Sunday, October 16, 2005

Australian Princess - have our Cross City Tunnel too

While Denmark celebrates a new prince

Papa meets the press
A beaming Crown Prince Frederik talks to the press about the birth of his first son

The City of Cyclists still has to contend with strong growth in car ownership and increasing traffic in Copenhagen. Talk of a huge traffic tunnel under Copenhagen Harbour is linked with ongoing real commitments to public transport. Perhaps Sydney and the RTA can be consultants on how not to develop a new tunnel system ie Sydney's Cross City Tunnel fiasco.

Standstill predicted for tunnel-less Copenhagen An underwater city bypass is proposed as a way to keep Copenhagen's traffic flowing

Traffic in the city of Copenhagen

Without an underwater bypass under Copenhagen Harbour, the city's traffic - and its development - will grind to a halt, according to a new report.
'What we need is visions if we are going to see more growth in the city. Copenhagen needs a harbour tunnel that will be able to direct traffic away from the city,' said Flemming Borreskov, CEO of the Realdania Foundation, which supports public building projects.
The foundation's report proposes constructing a four lane, 12 km tunnel. If construction begins by 2007, the tunnel would be open for traffic in 2017.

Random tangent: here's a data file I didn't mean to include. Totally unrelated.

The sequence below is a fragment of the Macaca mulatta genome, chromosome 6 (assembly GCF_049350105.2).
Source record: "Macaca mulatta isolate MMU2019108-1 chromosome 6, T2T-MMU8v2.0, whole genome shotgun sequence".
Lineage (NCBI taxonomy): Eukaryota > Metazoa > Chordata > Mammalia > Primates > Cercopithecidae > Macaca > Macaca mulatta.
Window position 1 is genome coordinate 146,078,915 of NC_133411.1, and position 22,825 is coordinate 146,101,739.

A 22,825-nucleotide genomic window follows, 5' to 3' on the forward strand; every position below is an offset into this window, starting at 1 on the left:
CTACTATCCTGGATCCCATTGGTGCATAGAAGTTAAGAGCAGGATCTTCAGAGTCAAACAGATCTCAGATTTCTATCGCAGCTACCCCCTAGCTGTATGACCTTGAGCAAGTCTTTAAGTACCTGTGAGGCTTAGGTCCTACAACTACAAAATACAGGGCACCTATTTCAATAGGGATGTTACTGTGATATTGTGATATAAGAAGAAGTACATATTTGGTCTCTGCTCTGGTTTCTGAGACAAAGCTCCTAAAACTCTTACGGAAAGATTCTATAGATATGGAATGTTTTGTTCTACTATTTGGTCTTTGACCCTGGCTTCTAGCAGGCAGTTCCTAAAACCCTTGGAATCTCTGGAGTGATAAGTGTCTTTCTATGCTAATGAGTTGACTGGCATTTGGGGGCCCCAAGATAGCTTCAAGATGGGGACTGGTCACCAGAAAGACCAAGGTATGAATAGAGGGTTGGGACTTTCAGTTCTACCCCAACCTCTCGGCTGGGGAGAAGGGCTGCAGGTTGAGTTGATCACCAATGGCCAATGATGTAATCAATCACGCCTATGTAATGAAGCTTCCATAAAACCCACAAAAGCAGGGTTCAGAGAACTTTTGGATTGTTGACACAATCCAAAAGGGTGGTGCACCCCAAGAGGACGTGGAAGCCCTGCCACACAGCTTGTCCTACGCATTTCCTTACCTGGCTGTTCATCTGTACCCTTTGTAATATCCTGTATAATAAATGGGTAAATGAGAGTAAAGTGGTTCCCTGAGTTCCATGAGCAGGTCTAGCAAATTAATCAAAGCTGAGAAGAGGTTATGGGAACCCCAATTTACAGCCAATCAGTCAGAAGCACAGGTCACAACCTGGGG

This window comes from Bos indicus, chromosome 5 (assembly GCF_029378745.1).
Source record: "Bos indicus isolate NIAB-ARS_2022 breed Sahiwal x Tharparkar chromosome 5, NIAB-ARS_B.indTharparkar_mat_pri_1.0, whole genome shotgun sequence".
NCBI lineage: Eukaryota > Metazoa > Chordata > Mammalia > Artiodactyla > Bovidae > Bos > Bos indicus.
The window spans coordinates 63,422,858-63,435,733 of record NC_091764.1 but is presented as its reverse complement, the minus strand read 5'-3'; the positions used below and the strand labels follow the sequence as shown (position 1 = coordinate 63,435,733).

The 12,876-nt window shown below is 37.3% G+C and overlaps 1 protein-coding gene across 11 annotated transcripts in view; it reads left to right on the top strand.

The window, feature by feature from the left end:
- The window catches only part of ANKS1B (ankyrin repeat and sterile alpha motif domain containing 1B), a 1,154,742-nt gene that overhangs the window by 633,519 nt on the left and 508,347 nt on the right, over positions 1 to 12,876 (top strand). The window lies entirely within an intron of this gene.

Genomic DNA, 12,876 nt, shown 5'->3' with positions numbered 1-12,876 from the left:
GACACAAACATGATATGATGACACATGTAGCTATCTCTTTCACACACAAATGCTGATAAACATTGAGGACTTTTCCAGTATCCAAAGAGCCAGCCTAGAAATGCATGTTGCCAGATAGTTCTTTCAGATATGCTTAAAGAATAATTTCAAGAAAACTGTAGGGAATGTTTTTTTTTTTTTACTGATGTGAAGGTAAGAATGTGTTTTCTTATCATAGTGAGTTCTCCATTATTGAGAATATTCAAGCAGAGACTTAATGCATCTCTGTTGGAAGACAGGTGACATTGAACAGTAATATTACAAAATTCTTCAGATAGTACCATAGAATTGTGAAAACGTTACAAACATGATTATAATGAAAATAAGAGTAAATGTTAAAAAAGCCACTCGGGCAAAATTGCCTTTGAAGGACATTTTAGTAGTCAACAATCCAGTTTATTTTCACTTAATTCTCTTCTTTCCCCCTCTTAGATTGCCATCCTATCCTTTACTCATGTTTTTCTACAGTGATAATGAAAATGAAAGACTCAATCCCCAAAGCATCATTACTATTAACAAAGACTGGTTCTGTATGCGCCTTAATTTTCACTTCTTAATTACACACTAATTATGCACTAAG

The tunnel is expected to cost DKK 18 billion (EUR 2.4 billion) and would be paid for by charging a toll on the estimated 500,000 cars that would pass through the tunnel daily.
For Borreskov, the traffic through the tunnel would mean welcome reduction of traffic on city streets.
Borreskov said that even with planned expansions of public transportation networks, the city still needs to address how to deal with increasing automobile traffic.
'The construction of a circle line, extension of the Metro, and highway widenings are only a half solution if traffic is to keep moving,' he said.
According to the predictions, traffic in Copenhagen is expected to increase by up to 40 percent in the next 40 years and the current infrastructure is expected to buckle under the increase.
Building the tunnel might increase congestion at entry points, but for Peter Lundhus, CEO of Sund & Bælt, the operator of two of Denmark's largest bridges, it is a necessary evil.
'If we don't build the harbour tunnel, congestion on the other roads will grow and create even more traffic in the city,' Lund said.

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